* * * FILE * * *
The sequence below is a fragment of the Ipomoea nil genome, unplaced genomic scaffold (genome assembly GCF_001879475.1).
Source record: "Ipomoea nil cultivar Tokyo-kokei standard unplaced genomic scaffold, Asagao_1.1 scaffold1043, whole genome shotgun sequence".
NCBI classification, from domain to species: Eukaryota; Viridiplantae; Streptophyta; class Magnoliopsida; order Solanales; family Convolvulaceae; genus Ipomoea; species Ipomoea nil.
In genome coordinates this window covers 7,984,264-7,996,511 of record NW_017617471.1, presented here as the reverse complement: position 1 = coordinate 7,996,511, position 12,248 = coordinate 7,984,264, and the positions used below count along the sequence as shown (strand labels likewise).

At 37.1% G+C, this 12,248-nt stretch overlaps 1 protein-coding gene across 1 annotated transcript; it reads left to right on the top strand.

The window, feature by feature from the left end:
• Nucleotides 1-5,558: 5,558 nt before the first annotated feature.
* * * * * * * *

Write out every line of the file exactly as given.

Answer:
The sequence below is a fragment of the Ipomoea nil genome, unplaced genomic scaffold (genome assembly GCF_001879475.1).
Source record: "Ipomoea nil cultivar Tokyo-kokei standard unplaced genomic scaffold, Asagao_1.1 scaffold1043, whole genome shotgun sequence".
NCBI classification, from domain to species: Eukaryota; Viridiplantae; Streptophyta; class Magnoliopsida; order Solanales; family Convolvulaceae; genus Ipomoea; species Ipomoea nil.
In genome coordinates this window covers 7,984,264-7,996,511 of record NW_017617471.1, presented here as the reverse complement: position 1 = coordinate 7,996,511, position 12,248 = coordinate 7,984,264, and the positions used below count along the sequence as shown (strand labels likewise).

At 37.1% G+C, this 12,248-nt stretch overlaps 1 protein-coding gene across 1 annotated transcript; it reads left to right on the top strand.

The window, feature by feature from the left end:
• Nucleotides 1-5,558: 5,558 nt before the first annotated feature.